Hoosier Noir: Two, the anthology of Indiana crime stories, has been out for a few days. It features Serena Jayne, Don Stoll, Zakariah Johnson, Michael Bracken, C.W. Blackwell, Stephen J. Golds, Marianne Halber, and Joseph S. Walker.
Ever so often, I come across an article that I want to make sure you read. This is one of them. K.A. Laity’s “Folk Horror Noir?” is a fantastic essay weaving through Dorothy Hughes’s “Ride the Pink Horse” (1946), a definition of folk horror noir, and the “heteronormative male gaze”.
All Due Respect is accepting short story submissions. We’d love to publish more stories from women, writers of color, and other marginalized voices. We pay $25 upon publication. Submission guidelines here.
Prior to a book’s release, the writer’s friends start promoting the book with superlatives, some of outrageous. A few pages in, you realize that the book is good, but it is not great, or worse, the book has been fluffed by a pro. Let’s pause and forget what I just wrote because everything you have heard about Jordan Harper’s She Rides Shotgun (Ecco) being one of the best crime fiction books of the year is absolutely true. Full stop. Harper’s debut novel will be talked about all summer and throughout the 2018 award season. I know I should try and temper your expectations of She Rides Shotgun but it is that good.
Harper’s She Rides Shotgun opens in Pelican Bay with “Crazy” Craig Hollington, a lifer in Pelican Bay and the chief of a white prison gang, planning a hit on an entire family. In these first two pages Harper begins to dazzle the reader with paragraphs that begin with “He had men for a mouth”, “He had men for blood”, “He had men for feet”, “He had men for eyes”, and “He had men for hands.” And like the prayer it mimics, the chapter ends with “His will be done.”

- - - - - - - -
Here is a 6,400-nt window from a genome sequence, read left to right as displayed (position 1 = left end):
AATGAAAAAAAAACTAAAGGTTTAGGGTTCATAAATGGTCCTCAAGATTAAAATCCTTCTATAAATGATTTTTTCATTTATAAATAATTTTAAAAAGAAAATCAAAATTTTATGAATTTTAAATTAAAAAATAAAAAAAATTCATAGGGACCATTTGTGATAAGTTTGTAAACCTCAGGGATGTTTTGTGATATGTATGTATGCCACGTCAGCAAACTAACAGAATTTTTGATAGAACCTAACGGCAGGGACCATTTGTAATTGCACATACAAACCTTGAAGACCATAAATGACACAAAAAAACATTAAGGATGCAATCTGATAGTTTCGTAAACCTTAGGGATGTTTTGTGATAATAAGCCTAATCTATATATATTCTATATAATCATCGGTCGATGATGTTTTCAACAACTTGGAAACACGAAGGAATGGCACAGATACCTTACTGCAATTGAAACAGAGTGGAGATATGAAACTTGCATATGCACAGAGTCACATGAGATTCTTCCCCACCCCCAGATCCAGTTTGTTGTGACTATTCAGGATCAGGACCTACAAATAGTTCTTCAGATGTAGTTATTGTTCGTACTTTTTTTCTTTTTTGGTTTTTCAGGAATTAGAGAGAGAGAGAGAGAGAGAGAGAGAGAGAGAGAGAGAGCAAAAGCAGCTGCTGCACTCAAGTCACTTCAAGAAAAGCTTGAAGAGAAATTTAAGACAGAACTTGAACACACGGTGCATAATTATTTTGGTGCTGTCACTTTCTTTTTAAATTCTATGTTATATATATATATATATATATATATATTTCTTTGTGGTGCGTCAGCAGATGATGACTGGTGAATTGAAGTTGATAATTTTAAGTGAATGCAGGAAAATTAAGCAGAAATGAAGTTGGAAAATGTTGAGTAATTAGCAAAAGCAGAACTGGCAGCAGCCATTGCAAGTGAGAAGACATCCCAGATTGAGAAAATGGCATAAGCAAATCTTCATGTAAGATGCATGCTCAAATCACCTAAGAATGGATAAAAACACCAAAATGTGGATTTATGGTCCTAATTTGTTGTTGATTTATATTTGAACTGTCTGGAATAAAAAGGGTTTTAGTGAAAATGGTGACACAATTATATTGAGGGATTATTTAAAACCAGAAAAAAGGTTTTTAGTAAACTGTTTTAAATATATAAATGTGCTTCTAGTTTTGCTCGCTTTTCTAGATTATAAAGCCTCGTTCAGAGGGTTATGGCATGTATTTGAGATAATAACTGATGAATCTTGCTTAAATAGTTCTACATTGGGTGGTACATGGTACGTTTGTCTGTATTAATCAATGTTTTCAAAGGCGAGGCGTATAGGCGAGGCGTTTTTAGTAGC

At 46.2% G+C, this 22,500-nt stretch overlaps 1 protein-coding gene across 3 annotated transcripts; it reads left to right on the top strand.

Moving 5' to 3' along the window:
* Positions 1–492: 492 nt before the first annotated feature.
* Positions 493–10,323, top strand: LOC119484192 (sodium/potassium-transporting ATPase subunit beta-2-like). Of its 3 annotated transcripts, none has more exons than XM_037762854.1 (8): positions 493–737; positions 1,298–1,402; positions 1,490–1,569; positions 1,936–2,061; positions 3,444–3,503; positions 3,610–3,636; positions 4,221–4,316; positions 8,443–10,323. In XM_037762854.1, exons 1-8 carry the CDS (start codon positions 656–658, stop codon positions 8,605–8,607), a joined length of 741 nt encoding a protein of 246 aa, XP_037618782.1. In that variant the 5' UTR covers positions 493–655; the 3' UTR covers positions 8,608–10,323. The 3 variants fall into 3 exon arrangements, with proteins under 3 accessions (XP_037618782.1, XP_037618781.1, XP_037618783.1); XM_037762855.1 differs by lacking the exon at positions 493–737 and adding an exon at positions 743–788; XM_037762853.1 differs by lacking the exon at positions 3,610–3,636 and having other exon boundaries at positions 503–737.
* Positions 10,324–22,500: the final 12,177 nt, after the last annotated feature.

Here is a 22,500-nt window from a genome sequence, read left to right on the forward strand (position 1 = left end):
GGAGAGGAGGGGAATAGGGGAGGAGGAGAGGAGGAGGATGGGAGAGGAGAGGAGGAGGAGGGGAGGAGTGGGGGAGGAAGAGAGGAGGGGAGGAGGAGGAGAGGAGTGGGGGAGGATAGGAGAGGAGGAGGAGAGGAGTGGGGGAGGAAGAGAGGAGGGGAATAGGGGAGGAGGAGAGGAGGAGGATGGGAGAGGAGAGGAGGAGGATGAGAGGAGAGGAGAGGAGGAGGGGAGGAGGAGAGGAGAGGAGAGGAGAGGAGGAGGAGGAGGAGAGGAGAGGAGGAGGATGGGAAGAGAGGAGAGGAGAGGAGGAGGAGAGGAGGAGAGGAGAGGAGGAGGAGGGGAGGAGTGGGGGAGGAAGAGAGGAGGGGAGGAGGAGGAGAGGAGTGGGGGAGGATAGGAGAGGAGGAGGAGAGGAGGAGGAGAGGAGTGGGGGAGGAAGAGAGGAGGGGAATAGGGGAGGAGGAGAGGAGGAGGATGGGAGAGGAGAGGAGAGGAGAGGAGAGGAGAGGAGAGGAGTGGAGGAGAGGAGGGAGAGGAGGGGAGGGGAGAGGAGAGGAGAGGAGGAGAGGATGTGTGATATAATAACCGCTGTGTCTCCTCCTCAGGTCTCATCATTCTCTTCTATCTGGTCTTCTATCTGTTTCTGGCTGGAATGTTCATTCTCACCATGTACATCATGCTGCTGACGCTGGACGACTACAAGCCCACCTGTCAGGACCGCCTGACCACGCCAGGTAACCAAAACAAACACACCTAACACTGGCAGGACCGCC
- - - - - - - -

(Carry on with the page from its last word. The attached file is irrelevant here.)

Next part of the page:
We then meet Polly an eleven-year-old different from all her school mates, bright beyond belief, and an outcast among her peers.
She didn’t read her schoolbooks, which were so boring and stupid it made her want to yank out chunks of her own hair. She read what she wanted to read. She learned more during recess than she ever did in class. She swore to herself never to do homework again.
Even in the short paragraph, the beauty of Harper’s writing becomes evident. “She swore to herself never to do homework again.” In lesser hands, the sentence would read, “She swore to herself that she’d never do any homework again.” There are no excess words. “She read what she wanted to read” could be a throw-away sentence, but it has an elegance in its appearance and its sound, the repetition of sh, r and w. Page after page, Harper’s prose is polished and pleasurable.
Polly is immediately kidnapped by her father Nate. She knows she should not be going off with her father, she does so willfully, “The urge to run, the urge to scream for help, she shoved them down where she shoved down everything else.” And the road trip with a criminal and child pursued by drug-dealing Nazis and the police kicks off.
Harper decided to tell She Rides Shotgun from the perspective of Polly. Other perspectives make brief appearances, but it is Polly’s voice which makes She Rides Shotgun a brilliant read. In the end, She Rides Shotgun is one of those books where the character finds the author and not the other way around.
If you have any friends that don’t read crime fiction — yeah, I don’t get it either— and you want them to read this book, mention that Harper used to produce the Simon Baker TV show The Mentalist. That was one of the hooks that got my wife to begin to read this book. The book cover by Suet Yee Chong could not be more appealing.